The important thing for Latino voting organizers in Georgia is that the community feels that it is part of the electoral process, and they're enlisting the help of Latino youth to help with voter outreach.
A new year is finally here, but for Gigi Pedraza, executive director of the Latino Community Fund in Georgia, the 2020 election season is still going strong.
The nonpartisan organization, which works to increase voter turnout among Latinos regardless of their politics, jumped from one election to another as the presidential race gave way to perhaps the most important runoff elections in years. The group is canvassing, sending text messages, and putting up Spanish-language billboards across the state to turn out voters for Tuesday’s two Georgia Senate races.
“For us in Georgia, we knew it was very likely that there was going to be a runoff, so we started preparing immediately with information and education on what the senatorial seats were,” Pedraza told Cheddar. “We basically never stopped.”
With control of the Senate hanging in the balance, the increasingly important Latino vote has become a primary target for both Republicans and Democrats in the state.
While in the past the demographic has leaned Democrat, Republicans haven’t given up on appealing to Latino voters, especially as the Senate races have tightened. The incumbents, Republican Sens. David Perdue and Kelly Loeffler, are facing fierce challenges from Democrats Jon Ossoff and Rev. Raphael Warnock. As of Monday, both races appear to be incredibly close.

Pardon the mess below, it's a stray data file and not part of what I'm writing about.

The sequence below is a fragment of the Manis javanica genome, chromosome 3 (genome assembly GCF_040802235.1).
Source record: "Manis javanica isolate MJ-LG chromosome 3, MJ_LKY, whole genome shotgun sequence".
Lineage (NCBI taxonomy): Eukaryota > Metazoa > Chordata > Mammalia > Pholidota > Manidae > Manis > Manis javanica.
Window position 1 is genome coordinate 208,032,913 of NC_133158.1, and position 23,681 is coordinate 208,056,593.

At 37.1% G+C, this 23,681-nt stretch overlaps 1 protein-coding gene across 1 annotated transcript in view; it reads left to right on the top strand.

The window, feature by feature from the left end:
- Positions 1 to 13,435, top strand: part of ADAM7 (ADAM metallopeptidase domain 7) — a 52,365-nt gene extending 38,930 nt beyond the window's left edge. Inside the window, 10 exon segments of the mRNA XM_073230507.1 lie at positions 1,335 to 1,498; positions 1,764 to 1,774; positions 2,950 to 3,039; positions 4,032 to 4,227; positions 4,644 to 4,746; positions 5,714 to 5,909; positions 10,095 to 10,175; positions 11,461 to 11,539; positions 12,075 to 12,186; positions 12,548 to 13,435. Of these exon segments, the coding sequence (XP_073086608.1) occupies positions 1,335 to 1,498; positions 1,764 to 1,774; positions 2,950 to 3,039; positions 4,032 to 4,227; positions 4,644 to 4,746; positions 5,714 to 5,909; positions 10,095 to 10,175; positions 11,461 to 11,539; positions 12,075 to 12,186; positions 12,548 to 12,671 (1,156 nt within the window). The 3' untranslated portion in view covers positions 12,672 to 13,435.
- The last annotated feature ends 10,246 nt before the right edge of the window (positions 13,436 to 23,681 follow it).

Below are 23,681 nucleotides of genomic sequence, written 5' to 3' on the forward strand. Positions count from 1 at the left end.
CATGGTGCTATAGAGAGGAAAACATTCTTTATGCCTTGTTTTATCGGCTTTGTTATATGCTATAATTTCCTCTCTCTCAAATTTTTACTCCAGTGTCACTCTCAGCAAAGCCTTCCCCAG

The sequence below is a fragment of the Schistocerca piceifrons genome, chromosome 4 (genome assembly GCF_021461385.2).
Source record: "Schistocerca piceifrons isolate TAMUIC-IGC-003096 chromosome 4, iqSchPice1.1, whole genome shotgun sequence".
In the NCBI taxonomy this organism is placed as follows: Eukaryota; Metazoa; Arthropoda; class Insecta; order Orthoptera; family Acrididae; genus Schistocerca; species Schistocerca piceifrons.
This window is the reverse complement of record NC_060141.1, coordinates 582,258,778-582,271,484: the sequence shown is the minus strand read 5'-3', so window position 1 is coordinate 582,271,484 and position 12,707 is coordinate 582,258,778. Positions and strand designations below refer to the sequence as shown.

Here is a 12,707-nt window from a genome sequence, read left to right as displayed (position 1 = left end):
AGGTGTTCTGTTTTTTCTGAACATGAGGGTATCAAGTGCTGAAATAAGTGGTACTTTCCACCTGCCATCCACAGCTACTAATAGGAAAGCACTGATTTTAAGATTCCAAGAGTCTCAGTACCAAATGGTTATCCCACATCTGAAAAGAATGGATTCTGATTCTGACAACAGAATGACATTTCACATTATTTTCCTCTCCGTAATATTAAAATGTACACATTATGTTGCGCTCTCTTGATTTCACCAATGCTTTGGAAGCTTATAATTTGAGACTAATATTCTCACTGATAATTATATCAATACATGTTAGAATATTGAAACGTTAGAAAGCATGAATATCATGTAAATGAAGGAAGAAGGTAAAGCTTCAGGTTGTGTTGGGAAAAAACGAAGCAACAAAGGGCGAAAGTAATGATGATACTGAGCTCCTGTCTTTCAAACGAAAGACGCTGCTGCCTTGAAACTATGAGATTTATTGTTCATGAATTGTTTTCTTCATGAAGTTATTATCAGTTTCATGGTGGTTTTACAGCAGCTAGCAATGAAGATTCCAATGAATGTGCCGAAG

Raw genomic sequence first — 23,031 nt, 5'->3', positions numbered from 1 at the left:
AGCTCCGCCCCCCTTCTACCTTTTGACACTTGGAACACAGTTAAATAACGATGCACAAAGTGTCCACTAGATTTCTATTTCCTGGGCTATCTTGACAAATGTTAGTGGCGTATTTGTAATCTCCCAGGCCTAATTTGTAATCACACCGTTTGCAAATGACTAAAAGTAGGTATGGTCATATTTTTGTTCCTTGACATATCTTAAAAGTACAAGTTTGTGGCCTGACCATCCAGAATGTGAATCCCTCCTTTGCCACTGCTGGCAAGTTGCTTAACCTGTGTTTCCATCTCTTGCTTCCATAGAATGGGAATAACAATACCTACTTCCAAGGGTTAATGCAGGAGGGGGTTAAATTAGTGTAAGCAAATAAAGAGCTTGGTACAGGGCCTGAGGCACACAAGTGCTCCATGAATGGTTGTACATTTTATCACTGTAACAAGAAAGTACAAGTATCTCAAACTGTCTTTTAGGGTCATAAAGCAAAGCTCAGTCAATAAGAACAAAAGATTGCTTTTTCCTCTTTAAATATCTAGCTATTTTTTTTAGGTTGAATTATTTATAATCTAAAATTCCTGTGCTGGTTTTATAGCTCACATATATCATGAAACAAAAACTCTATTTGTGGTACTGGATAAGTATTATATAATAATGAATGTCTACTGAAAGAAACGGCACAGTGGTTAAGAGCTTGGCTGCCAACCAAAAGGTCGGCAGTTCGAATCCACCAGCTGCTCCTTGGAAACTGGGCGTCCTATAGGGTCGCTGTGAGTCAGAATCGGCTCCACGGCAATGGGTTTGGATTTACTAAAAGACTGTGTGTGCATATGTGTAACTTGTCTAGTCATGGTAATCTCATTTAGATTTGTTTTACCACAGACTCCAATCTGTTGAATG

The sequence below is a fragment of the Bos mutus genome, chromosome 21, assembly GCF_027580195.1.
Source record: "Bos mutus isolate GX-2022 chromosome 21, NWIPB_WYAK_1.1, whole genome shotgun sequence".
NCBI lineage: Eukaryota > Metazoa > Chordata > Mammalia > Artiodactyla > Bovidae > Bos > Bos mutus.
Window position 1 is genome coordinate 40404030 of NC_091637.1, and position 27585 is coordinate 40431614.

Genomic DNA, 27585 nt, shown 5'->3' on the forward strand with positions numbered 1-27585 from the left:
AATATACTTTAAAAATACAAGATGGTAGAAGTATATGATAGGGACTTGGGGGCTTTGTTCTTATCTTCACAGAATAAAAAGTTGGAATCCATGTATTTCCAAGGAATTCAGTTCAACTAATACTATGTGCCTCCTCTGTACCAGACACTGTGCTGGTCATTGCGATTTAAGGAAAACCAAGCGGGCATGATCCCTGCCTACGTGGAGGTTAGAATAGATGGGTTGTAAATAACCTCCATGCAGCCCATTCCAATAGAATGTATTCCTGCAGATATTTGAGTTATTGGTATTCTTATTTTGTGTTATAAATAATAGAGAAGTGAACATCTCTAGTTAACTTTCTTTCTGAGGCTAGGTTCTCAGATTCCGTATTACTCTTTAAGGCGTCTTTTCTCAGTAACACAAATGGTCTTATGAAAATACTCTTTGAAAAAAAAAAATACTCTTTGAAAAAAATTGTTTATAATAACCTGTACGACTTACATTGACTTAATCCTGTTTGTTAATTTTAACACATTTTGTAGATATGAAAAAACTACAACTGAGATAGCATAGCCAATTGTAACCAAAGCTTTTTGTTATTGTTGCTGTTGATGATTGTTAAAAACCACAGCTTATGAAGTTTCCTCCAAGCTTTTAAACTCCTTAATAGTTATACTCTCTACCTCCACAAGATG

The Latino Community Fund is just one of several groups trying to engage Latino voters through both elections — each of which offered distinct challenges for increasing turnout.
“One of the things that we learned during the general election is that while voters were very sure who to vote for for president, they really didn’t know about the senatorial races or city council races or any of the constitutional amendments that were on the ballot,” Pedraza said.
The important thing, Pedraza added, is that Latino voters feel like they are a part of the electoral process, whoever they’re voting for.
But spreading information about down-ballot races has gotten more difficult as partisanship intensified during the runoffs.
“The increase of election-related mail, phone calls, and social media going into the runoff has led to exhaustion on the part of Latino voters,” said Rebeca Gibbons, executive director of Unidos Latino Association, Inc., another nonpartisan group serving Rockdale and Newton counties in the Atlanta metropolitan area.
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